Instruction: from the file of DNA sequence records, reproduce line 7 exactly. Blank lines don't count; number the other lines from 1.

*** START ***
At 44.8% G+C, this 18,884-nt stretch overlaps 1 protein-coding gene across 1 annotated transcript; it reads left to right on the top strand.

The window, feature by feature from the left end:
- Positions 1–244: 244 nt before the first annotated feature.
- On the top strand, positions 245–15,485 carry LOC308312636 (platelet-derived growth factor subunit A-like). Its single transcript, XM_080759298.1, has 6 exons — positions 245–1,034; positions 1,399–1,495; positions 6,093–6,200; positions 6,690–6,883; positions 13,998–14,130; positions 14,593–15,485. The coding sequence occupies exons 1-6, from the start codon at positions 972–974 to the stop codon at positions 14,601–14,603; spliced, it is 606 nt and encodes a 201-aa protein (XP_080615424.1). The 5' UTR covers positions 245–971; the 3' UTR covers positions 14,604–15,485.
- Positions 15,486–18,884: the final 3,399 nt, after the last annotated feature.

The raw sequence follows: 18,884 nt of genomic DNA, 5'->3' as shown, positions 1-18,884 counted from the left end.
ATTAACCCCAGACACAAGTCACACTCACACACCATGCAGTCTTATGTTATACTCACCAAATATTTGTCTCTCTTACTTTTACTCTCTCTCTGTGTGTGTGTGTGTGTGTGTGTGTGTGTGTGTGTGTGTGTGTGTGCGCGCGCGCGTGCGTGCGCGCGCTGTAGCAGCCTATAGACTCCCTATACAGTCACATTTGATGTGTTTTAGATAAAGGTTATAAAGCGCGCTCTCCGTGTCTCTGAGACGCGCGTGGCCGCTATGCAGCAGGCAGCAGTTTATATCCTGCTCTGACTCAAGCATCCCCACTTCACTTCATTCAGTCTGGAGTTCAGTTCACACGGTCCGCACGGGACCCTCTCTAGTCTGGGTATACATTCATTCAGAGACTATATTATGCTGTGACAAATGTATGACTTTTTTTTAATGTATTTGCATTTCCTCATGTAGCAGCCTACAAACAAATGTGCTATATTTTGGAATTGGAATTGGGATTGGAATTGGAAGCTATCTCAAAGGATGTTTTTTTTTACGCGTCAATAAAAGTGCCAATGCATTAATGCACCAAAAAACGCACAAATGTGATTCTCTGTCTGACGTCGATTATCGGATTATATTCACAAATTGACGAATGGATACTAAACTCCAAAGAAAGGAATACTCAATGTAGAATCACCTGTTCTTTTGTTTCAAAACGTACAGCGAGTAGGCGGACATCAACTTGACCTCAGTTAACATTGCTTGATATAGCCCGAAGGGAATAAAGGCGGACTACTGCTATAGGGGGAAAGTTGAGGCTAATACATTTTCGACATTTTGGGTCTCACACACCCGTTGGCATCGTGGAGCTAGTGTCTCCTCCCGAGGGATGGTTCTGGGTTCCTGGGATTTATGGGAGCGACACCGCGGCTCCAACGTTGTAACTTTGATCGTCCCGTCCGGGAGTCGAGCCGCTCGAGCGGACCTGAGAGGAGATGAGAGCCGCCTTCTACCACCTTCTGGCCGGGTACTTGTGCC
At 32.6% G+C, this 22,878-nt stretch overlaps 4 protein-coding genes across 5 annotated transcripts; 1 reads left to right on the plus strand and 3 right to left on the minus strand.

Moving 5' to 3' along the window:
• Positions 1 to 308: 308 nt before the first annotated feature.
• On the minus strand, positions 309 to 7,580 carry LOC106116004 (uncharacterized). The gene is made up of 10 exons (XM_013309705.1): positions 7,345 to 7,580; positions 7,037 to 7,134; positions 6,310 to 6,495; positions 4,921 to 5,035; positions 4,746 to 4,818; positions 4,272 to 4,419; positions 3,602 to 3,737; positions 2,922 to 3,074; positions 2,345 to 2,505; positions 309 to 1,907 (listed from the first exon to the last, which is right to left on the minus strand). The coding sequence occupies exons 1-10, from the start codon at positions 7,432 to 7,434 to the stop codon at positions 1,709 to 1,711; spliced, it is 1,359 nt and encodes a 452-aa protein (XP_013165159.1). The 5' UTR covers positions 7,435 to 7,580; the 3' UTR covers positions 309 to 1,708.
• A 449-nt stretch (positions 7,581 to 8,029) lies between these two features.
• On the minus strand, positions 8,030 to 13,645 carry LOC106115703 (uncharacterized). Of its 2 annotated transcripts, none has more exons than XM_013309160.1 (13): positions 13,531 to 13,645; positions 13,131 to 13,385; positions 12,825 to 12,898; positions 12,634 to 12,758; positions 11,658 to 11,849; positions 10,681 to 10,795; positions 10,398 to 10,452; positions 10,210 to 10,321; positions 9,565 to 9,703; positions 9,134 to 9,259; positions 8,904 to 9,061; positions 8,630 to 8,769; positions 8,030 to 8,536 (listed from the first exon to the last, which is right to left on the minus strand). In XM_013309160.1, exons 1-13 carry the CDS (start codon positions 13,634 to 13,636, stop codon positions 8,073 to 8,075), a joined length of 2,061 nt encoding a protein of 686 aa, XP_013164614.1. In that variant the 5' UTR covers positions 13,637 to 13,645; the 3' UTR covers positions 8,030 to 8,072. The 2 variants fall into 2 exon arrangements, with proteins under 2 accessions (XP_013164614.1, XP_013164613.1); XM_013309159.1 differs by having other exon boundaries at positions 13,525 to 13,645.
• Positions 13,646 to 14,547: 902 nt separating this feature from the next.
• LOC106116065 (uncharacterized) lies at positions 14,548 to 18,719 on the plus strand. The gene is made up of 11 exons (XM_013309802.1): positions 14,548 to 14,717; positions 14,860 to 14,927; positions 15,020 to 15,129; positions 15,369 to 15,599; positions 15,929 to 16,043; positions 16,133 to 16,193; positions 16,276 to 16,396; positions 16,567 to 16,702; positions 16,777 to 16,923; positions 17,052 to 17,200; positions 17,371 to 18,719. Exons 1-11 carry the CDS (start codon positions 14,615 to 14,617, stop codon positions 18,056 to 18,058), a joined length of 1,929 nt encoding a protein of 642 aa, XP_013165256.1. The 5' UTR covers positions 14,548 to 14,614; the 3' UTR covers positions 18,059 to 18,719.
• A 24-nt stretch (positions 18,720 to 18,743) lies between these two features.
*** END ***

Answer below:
ATTAACCCCAGACACAAGTCACACTCACACACCATGCAGTCTTATGTTATACTCACCAAATATTTGTCTCTCTTACTTTTACTCTCTCTCTGTGTGTGTGTGTGTGTGTGTGTGTGTGTGTGTGTGTGTGTGTGTGCGCGCGCGCGTGCGTGCGCGCGCTGTAGCAGCCTATAGACTCCCTATACAGTCACATTTGATGTGTTTTAGATAAAGGTTATAAAGCGCGCTCTCCGTGTCTCTGAGACGCGCGTGGCCGCTATGCAGCAGGCAGCAGTTTATATCCTGCTCTGACTCAAGCATCCCCACTTCACTTCATTCAGTCTGGAGTTCAGTTCACACGGTCCGCACGGGACCCTCTCTAGTCTGGGTATACATTCATTCAGAGACTATATTATGCTGTGACAAATGTATGACTTTTTTTTAATGTATTTGCATTTCCTCATGTAGCAGCCTACAAACAAATGTGCTATATTTTGGAATTGGAATTGGGATTGGAATTGGAAGCTATCTCAAAGGATGTTTTTTTTTACGCGTCAATAAAAGTGCCAATGCATTAATGCACCAAAAAACGCACAAATGTGATTCTCTGTCTGACGTCGATTATCGGATTATATTCACAAATTGACGAATGGATACTAAACTCCAAAGAAAGGAATACTCAATGTAGAATCACCTGTTCTTTTGTTTCAAAACGTACAGCGAGTAGGCGGACATCAACTTGACCTCAGTTAACATTGCTTGATATAGCCCGAAGGGAATAAAGGCGGACTACTGCTATAGGGGGAAAGTTGAGGCTAATACATTTTCGACATTTTGGGTCTCACACACCCGTTGGCATCGTGGAGCTAGTGTCTCCTCCCGAGGGATGGTTCTGGGTTCCTGGGATTTATGGGAGCGACACCGCGGCTCCAACGTTGTAACTTTGATCGTCCCGTCCGGGAGTCGAGCCGCTCGAGCGGACCTGAGAGGAGATGAGAGCCGCCTTCTACCACCTTCTGGCCGGGTACTTGTGCC